Blind acupuncture is a nationally recognized practice in Japan today. Currently, 30 percent of the roughly 90,000 licensed acupuncturists in Japan are blind. These practitioners work among the sighted practitioners at clinics and hospitals, or carry out private practices, and pass on their skills to others like themselves in special schools for the blind. They hold the same licenses, earn the same wages, and charge the same fees as the sighted acupuncturists. There is a national association for blind acupuncturists (Zenshinshikai) to deal with their unique situation. Blake More of Point Arena, California, interviewed blind Japanese acupuncturists and published his report in the 1995 article Acupuncture’s Blind Side, which appeared in the magazine Time Out, published in Tokyo (for the complete are article, visit http://www.snakelyone.com/BLIND.htm). Information from that article is relayed here, with supplemental information from the schools mentioned.
Tomoyuki Hoshiyama is a blind acupuncturist who teaches at the Hiratsuka School for the Blind (founded in 1910; it offers kindergarten through high school classes to about 100 students) in Hiratsuka City, south of Tokyo. Hoshiyama began studying acupuncture when he was 19, needling his parents for homework in order to perfect his technique; a sacrifice he describes as "painful for them, difficult for me." He says he went into teaching five years ago because he wanted to help other blind people make positive contributions to society. Hoshiyama's wife of two months, Yoko, also teaches acupuncture to blind students. For the last 11 years, she has been working at her famous alma mater, the School for the Blind at Tsukuba University in Tokyo. One of 14 acupuncture teachers instructing 50 students, Yoko says she got into acupuncture for the same reason most blind people do: necessity. "But then, while I was in the clinical aspect of my studies, I began to understand the benefits of acupuncture. As I watched people experiencing good results, I decided that I wanted to study harder and improve my technique so I could offer even more."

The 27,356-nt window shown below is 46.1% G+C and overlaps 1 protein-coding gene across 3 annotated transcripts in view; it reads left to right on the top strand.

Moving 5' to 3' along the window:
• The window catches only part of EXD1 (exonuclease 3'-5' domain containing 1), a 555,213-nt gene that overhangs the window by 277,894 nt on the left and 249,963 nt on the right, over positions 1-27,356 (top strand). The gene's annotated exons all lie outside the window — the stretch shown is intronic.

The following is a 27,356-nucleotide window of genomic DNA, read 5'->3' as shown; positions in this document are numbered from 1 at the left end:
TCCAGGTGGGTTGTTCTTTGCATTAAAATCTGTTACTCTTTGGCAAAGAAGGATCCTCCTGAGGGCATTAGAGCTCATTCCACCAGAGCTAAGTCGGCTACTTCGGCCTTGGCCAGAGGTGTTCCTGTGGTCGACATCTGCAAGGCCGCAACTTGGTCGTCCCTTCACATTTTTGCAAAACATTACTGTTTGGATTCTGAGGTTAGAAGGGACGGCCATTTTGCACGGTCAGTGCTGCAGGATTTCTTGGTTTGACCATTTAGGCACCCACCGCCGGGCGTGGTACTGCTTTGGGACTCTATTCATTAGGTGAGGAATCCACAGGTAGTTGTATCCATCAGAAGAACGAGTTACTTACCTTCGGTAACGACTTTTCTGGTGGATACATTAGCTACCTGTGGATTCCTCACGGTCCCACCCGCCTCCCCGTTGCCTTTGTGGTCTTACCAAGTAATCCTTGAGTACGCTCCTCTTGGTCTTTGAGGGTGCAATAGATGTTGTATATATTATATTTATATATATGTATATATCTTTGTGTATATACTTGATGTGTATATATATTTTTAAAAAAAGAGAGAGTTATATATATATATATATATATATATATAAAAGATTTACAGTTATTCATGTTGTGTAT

Although satisfied with their jobs, both Yoko and Hoshiyama express frustration over the fact that, like others who went to blind schools all their lives, they chose acupuncture more because it was the thing to do rather than because it was their life-long dream. Explains Yoko, "As blind people, we have few occupations available to us, so almost all blind students think about acupuncture at one time or another, particularly if they hope to be productive members of society. Even today, the only proven avenues we have are acupuncture, massage, and music." At the Osaka Prefectural School for the Blind, the course offering notes that: "According to the traditional culture in Japan, almost all of visually impaired persons have gotten a job doing massage, acupuncture, and moxibustion. But, we have three departments to get newer occupations, which are physical therapy, music, and computer science." The courses are offered after graduation from high school.
The majority of Japan's 69 schools for the blind are almost entirely funded by government sources, that is, they are public schools rather than private. About 600 people like Hoshiyama and Yoko-300 of whom are fully blind-teach acupuncture to visually impaired students in Japan. After graduating from high school and before going on to acupuncture school, students must pass an entrance test just as any sighted student would. Explains Hoshiyama, "Since we all take the same national licensing examination, our acupuncture department offers what sighted universities and colleges do. The main difference is that we use Braille and learn on a special practice model with raised acu-points." But there are some professional limitations: blind acupuncturists can't practice in major hospitals.